Males reach adolescence between nine and 15 years of age and are capable of reproduction at 16 years or older. First estrus is seen in females at 10 years of age and is characterized by anogenital swelling. Menarche occurs a few months after the first swelling and continues on a cycle of about 36 days (Goodall 1986). There is a period of adolescent infertility in female chimpanzees that usually coincides with permanent emigration from their natal groups (Goodall 1986; Nishida et al. 2003). During the transition period, females still exhibit sexual swellings that may serve as a passport to gain males’ tolerance in their new social communities (Boesch & Boesch-Achermann 2000). Once established in their new communities, young females cease cycling for two to four years but continue to attract adult males and mate promiscuously. First parturition occurs, on average, between 13 and 14 years and the interbirth interval is between three and five years (Goodall 1986; Boesch & Boesch-Achermann 2000; Nishida et al. 2003). The lag time between menarche and first parturition may have adaptive significance for emigrating females. Having offspring before being accepted by the community could jeopardize both the mother and infant (Boesch & Boesch-Achermann 2000). Infanticide has been documented at Gombe, Mahale, and Kibale study sites and is often attributed to sexual selection theory; males kill infants unlikely to be their own, infanticide shortens interbirth intervals by inducing cycling in females that lose infants, and infanticidal males thus increase their chances of siring offspring. Infanticidal behavior by females has also been observed, though there is some question as to whether these were isolated incidences of pathological behavior, or if it could be related to dominance rank in females (Goodall 1986; Pusey et al. 1997).

Common chimpanzee
Pan troglodytes

Mating occurs throughout the year and there is no evidence of a birth season, female chimpanzees do exhibit seasonality in the number of estrous females within a group (Wallis 1995; Boesch &Boesch-Achermann 2000; Wallis 2002). The number of estrous females is positively related to food abundance; because of the energetic requirements of ovulation and mating, female chimpanzees are more likely to come into estrus during times when food is readily available (Anderson et al. 2006). The majority of chimpanzee reproductive behavior is promiscuous, with females mating with multiple males opportunistically during estrus, though the majority of copulation occurs during the 10-day period of maximal tumescence (Goodall 1986). There are other types of reproductive strategies that are recognized as well. Restrictive mating, where the dominant male restricts other males from mating with estrous females in the community, consortship mating, where an adult pair leave the community for several days to weeks, and extra-group mating, where females leave their communities and mate furtively with males from nearby communities (Goodall 1986; Gagneux et al. 1999). Chimpanzee social and mating groups do not always overlap, given the variety of reproductive situations. This may have evolved because females have limited choice in mates after committing to a community, and the dominance hierarchy of males often dictates which males an estrous female will mate with. By having multiple strategies, females can expand the pool of males from which they choose while not losing the important support of the males in their communities (Gagneux et al. 1999). Having multiple strategies also maximizes the chances of males’ reproductive success; they are able to vary, throughout their lives, their mating strategies with depending on their position in the dominance hierarchy.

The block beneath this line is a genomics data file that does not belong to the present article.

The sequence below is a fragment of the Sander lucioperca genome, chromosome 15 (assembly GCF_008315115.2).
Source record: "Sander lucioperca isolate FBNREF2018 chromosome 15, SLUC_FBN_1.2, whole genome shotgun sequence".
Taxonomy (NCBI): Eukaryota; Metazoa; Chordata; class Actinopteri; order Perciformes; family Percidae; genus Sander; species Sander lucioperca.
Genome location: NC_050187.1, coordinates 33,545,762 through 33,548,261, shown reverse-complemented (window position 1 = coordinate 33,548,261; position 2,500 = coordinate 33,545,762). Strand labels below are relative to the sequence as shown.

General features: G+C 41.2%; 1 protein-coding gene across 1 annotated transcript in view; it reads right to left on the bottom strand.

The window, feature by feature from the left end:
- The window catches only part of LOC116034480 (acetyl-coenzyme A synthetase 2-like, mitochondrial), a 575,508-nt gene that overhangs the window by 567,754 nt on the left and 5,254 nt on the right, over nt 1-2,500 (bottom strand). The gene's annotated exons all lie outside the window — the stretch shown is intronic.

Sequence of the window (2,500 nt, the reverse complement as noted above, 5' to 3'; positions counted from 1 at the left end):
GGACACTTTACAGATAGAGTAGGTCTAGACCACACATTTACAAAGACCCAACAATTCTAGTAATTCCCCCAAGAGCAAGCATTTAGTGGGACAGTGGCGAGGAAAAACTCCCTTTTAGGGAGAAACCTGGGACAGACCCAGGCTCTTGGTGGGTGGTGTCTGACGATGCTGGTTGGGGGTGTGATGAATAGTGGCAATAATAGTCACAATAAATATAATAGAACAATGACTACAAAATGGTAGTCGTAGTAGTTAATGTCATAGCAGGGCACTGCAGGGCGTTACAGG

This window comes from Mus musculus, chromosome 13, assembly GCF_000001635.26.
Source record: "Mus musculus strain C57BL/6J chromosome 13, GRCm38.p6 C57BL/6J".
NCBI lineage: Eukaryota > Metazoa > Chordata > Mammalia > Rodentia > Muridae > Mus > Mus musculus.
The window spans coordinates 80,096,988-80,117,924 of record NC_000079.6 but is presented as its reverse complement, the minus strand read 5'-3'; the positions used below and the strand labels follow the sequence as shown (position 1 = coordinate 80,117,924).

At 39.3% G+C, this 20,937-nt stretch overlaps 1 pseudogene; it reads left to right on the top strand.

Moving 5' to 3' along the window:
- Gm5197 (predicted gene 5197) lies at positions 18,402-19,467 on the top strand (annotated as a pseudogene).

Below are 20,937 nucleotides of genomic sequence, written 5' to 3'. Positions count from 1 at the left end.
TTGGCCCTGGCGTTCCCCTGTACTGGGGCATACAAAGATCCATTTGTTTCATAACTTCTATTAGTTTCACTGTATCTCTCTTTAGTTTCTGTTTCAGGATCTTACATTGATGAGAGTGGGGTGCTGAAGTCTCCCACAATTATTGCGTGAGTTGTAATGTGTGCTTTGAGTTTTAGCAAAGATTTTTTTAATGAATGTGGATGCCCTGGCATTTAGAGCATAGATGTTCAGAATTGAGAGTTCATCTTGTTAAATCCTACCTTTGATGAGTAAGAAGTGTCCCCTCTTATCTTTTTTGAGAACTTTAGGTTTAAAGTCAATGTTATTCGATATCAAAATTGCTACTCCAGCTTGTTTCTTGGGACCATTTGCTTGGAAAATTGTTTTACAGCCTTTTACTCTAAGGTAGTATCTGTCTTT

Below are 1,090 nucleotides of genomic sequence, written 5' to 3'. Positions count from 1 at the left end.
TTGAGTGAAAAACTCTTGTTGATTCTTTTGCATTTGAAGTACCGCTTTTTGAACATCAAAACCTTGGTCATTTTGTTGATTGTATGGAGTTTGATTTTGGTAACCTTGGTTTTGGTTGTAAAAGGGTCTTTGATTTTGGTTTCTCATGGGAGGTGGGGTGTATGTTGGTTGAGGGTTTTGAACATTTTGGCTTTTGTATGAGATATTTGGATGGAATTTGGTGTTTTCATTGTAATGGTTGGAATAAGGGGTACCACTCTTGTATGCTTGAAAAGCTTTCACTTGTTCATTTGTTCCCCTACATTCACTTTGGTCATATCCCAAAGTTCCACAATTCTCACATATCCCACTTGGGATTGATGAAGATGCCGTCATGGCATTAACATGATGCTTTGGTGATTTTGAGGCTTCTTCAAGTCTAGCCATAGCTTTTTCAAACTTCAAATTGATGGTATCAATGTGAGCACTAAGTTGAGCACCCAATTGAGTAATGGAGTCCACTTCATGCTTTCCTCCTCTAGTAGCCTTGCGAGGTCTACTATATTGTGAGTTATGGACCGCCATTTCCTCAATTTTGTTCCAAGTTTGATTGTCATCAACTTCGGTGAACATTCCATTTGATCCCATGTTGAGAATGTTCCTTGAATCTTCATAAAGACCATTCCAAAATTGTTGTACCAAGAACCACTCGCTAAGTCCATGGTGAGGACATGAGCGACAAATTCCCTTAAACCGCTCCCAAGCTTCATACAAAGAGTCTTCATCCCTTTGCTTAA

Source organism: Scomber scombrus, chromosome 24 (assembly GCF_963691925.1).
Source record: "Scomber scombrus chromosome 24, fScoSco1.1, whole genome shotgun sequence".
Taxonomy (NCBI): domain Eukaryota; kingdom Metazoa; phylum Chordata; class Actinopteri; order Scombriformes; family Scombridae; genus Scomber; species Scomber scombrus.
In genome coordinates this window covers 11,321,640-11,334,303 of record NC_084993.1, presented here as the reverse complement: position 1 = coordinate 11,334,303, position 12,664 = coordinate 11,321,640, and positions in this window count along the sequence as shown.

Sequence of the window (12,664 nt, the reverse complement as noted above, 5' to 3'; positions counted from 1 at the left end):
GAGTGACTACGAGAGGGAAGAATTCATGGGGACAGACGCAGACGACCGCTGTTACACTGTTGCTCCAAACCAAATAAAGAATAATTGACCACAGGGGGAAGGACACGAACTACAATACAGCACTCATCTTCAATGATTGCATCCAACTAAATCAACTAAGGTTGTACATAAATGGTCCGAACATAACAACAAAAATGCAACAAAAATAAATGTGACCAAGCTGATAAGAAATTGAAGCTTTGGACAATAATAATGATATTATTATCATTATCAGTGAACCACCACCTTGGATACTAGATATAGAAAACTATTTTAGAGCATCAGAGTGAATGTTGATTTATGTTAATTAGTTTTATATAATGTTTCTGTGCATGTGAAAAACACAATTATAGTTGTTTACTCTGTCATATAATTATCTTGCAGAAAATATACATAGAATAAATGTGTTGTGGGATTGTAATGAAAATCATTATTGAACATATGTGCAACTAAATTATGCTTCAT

PARENTAL CARE

In chimpanzees, the majority of parental care is the responsibility of the mother and is critical to the survival and emotional health of youngsters (Goodall 1986). Chimpanzee infants and juveniles benefit from the close relationship with their mothers in terms of food, warmth, protection, and the opportunity to learn skills. There is also some evidence that a young chimpanzee achieves rank according to his or her mother’s status (Goodall 1986; Boesch & Boesch-Achermann 2000).

Chimpanzee newborns and mothers are in constant ventral-ventral contact for the first 30 days of life. During the newborn period, chimpanzees are helpless to survive without maternal support and though they have a firm grasping reflex, it is not strong enough to support the infant for more than a few seconds at a time. In fact, for the first two months of life, chimpanzees are unable to support their own weight and depend entirely on their mothers’ support (Bard 1995). After five or six months, chimpanzee infants ride dorsally on their mothers’ backs. During the first year of life, infant chimpanzees maintain almost continual contact with their mothers. By the age of two, they begin to travel and sit independently within five meters of their mothers and this corresponds to a decrease in nursing and the onset of independent eating and play behavior (Bard 1995; Coe 1990). Not until three years of age do young chimpanzees venture more than five meters from their mothers, and between ages four and six, the period of infancy ends with weaning (Bard 1995).